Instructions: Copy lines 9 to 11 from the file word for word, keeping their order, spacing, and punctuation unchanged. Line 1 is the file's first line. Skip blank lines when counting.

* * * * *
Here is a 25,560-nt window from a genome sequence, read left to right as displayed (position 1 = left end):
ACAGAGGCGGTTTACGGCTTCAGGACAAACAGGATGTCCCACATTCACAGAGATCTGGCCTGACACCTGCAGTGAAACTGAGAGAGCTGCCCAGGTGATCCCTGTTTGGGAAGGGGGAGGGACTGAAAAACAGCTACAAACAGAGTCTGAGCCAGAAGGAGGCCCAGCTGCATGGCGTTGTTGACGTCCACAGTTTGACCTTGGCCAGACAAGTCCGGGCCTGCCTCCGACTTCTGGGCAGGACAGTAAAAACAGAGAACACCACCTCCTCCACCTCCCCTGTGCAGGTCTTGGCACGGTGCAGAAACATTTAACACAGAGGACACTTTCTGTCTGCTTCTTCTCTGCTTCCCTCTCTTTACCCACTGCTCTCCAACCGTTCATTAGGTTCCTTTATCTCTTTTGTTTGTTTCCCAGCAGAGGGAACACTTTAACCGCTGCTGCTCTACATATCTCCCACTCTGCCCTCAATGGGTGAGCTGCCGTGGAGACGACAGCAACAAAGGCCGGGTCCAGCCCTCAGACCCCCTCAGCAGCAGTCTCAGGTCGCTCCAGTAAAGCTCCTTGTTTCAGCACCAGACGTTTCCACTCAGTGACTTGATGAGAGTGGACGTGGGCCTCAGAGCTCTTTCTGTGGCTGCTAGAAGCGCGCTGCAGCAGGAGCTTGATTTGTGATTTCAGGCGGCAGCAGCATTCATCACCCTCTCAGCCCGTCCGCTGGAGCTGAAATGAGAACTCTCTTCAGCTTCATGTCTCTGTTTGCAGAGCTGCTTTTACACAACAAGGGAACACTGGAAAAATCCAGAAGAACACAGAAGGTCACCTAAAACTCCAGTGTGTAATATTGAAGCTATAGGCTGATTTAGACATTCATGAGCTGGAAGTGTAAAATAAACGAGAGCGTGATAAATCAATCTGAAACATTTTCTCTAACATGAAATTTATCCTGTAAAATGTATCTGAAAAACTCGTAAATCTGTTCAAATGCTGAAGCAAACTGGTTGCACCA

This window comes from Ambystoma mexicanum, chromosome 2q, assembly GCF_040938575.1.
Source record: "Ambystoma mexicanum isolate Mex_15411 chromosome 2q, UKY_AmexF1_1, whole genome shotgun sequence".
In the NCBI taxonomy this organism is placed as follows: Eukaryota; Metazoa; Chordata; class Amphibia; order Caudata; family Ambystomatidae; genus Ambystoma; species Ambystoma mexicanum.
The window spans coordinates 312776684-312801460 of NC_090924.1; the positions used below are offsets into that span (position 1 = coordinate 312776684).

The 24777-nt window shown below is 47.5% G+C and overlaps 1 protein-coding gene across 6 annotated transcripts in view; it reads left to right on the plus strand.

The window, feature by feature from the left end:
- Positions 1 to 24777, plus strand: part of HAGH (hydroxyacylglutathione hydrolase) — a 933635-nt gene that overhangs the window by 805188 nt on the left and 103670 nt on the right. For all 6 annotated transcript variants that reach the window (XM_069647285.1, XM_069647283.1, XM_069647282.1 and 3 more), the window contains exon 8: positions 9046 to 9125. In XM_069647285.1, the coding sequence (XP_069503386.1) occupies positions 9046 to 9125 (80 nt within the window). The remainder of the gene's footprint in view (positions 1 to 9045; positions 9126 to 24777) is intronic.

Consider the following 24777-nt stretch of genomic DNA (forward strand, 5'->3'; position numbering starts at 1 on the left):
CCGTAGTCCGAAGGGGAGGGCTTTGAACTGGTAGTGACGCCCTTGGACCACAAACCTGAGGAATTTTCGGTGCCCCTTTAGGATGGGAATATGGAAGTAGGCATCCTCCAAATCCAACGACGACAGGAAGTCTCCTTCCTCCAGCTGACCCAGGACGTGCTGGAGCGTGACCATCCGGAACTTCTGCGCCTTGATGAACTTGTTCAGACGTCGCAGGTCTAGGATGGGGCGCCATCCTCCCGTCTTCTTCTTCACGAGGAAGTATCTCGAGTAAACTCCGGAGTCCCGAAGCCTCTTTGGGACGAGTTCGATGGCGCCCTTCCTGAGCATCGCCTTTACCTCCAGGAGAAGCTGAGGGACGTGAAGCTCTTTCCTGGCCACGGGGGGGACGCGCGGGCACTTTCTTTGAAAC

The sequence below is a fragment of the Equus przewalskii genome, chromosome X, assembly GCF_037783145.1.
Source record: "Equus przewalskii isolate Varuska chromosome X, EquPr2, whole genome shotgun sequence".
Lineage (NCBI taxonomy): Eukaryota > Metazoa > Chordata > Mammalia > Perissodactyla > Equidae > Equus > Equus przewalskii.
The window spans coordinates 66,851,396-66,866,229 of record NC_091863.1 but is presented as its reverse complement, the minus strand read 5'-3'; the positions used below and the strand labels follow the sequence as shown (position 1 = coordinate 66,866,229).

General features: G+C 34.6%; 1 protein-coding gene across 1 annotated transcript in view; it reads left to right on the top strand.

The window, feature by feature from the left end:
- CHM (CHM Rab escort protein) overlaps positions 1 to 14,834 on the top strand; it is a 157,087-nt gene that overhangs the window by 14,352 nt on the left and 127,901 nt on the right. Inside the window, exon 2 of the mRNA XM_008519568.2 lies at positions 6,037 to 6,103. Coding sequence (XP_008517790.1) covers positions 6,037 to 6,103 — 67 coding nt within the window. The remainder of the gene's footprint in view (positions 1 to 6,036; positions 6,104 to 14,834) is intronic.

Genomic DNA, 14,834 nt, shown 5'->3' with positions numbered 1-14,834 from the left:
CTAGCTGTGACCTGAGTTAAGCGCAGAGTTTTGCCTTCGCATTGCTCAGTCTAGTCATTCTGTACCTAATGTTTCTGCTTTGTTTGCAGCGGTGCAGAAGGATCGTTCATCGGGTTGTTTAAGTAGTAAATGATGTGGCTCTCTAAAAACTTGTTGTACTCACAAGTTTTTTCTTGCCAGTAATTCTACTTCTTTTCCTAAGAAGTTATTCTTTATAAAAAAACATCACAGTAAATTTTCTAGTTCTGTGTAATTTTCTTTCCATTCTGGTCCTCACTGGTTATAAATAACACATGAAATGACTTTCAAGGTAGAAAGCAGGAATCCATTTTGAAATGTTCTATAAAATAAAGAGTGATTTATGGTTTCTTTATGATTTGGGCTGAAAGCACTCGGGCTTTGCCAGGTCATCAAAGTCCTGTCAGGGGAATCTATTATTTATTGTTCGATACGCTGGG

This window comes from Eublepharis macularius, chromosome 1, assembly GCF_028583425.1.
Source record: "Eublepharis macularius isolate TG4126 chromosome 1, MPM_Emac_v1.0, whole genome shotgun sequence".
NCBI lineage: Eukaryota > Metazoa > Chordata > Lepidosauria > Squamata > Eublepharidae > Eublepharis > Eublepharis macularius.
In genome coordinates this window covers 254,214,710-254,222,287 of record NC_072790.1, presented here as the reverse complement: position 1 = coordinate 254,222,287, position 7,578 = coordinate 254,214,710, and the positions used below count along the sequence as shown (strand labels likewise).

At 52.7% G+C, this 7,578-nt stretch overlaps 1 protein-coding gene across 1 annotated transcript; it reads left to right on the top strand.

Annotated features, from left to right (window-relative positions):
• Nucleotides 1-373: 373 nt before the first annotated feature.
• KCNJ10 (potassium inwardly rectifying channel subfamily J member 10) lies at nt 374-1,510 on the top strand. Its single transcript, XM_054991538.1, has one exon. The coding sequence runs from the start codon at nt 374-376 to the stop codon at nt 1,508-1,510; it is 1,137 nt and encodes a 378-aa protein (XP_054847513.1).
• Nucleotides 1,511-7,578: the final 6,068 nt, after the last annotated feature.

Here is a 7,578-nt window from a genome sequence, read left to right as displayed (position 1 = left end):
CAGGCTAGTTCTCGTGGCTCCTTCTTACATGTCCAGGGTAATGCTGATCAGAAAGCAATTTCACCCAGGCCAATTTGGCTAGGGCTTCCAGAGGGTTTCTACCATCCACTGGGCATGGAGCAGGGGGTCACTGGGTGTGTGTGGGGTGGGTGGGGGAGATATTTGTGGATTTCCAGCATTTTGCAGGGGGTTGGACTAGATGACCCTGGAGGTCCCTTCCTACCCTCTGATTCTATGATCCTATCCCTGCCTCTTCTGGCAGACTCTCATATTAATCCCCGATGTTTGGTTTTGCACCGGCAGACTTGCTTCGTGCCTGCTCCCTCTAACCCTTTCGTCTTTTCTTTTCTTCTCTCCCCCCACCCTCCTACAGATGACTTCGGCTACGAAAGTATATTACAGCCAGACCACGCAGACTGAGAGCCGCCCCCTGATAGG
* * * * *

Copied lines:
- Positions 1 to 24777, plus strand: part of HAGH (hydroxyacylglutathione hydrolase) — a 933635-nt gene that overhangs the window by 805188 nt on the left and 103670 nt on the right. For all 6 annotated transcript variants that reach the window (XM_069647285.1, XM_069647283.1, XM_069647282.1 and 3 more), the window contains exon 8: positions 9046 to 9125. In XM_069647285.1, the coding sequence (XP_069503386.1) occupies positions 9046 to 9125 (80 nt within the window). The remainder of the gene's footprint in view (positions 1 to 9045; positions 9126 to 24777) is intronic.

Consider the following 24777-nt stretch of genomic DNA (forward strand, 5'->3'; position numbering starts at 1 on the left):
CCGTAGTCCGAAGGGGAGGGCTTTGAACTGGTAGTGACGCCCTTGGACCACAAACCTGAGGAATTTTCGGTGCCCCTTTAGGATGGGAATATGGAAGTAGGCATCCTCCAAATCCAACGACGACAGGAAGTCTCCTTCCTCCAGCTGACCCAGGACGTGCTGGAGCGTGACCATCCGGAACTTCTGCGCCTTGATGAACTTGTTCAGACGTCGCAGGTCTAGGATGGGGCGCCATCCTCCCGTCTTCTTCTTCACGAGGAAGTATCTCGAGTAAACTCCGGAGTCCCGAAGCCTCTTTGGGACGAGTTCGATGGCGCCCTTCCTGAGCATCGCCTTTACCTCCAGGAGAAGCTGAGGGACGTGAAGCTCTTTCCTGGCCACGGGGGGGACGCGCGGGCACTTTCTTTGAAAC